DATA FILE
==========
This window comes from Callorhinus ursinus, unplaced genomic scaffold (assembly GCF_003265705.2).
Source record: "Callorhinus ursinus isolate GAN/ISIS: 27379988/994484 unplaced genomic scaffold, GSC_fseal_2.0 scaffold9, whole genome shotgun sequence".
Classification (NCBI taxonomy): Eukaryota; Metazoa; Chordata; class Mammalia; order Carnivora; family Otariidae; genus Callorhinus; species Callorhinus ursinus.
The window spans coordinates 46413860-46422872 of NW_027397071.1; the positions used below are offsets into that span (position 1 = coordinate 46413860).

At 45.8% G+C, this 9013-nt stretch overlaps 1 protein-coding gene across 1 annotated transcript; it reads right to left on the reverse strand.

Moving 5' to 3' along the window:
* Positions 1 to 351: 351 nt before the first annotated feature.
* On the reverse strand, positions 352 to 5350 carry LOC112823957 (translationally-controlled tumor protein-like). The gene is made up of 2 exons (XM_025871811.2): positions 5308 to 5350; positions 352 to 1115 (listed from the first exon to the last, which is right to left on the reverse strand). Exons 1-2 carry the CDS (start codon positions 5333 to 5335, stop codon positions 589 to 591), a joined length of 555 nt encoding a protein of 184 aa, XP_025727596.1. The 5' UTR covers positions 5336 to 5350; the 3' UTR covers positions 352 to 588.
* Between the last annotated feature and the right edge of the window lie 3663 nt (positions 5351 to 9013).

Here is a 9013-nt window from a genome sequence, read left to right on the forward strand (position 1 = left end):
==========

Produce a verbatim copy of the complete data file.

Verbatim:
This window comes from Callorhinus ursinus, unplaced genomic scaffold (assembly GCF_003265705.2).
Source record: "Callorhinus ursinus isolate GAN/ISIS: 27379988/994484 unplaced genomic scaffold, GSC_fseal_2.0 scaffold9, whole genome shotgun sequence".
Classification (NCBI taxonomy): Eukaryota; Metazoa; Chordata; class Mammalia; order Carnivora; family Otariidae; genus Callorhinus; species Callorhinus ursinus.
The window spans coordinates 46413860-46422872 of NW_027397071.1; the positions used below are offsets into that span (position 1 = coordinate 46413860).

At 45.8% G+C, this 9013-nt stretch overlaps 1 protein-coding gene across 1 annotated transcript; it reads right to left on the reverse strand.

Moving 5' to 3' along the window:
* Positions 1 to 351: 351 nt before the first annotated feature.
* On the reverse strand, positions 352 to 5350 carry LOC112823957 (translationally-controlled tumor protein-like). The gene is made up of 2 exons (XM_025871811.2): positions 5308 to 5350; positions 352 to 1115 (listed from the first exon to the last, which is right to left on the reverse strand). Exons 1-2 carry the CDS (start codon positions 5333 to 5335, stop codon positions 589 to 591), a joined length of 555 nt encoding a protein of 184 aa, XP_025727596.1. The 5' UTR covers positions 5336 to 5350; the 3' UTR covers positions 352 to 588.
* Between the last annotated feature and the right edge of the window lie 3663 nt (positions 5351 to 9013).

Here is a 9013-nt window from a genome sequence, read left to right on the forward strand (position 1 = left end):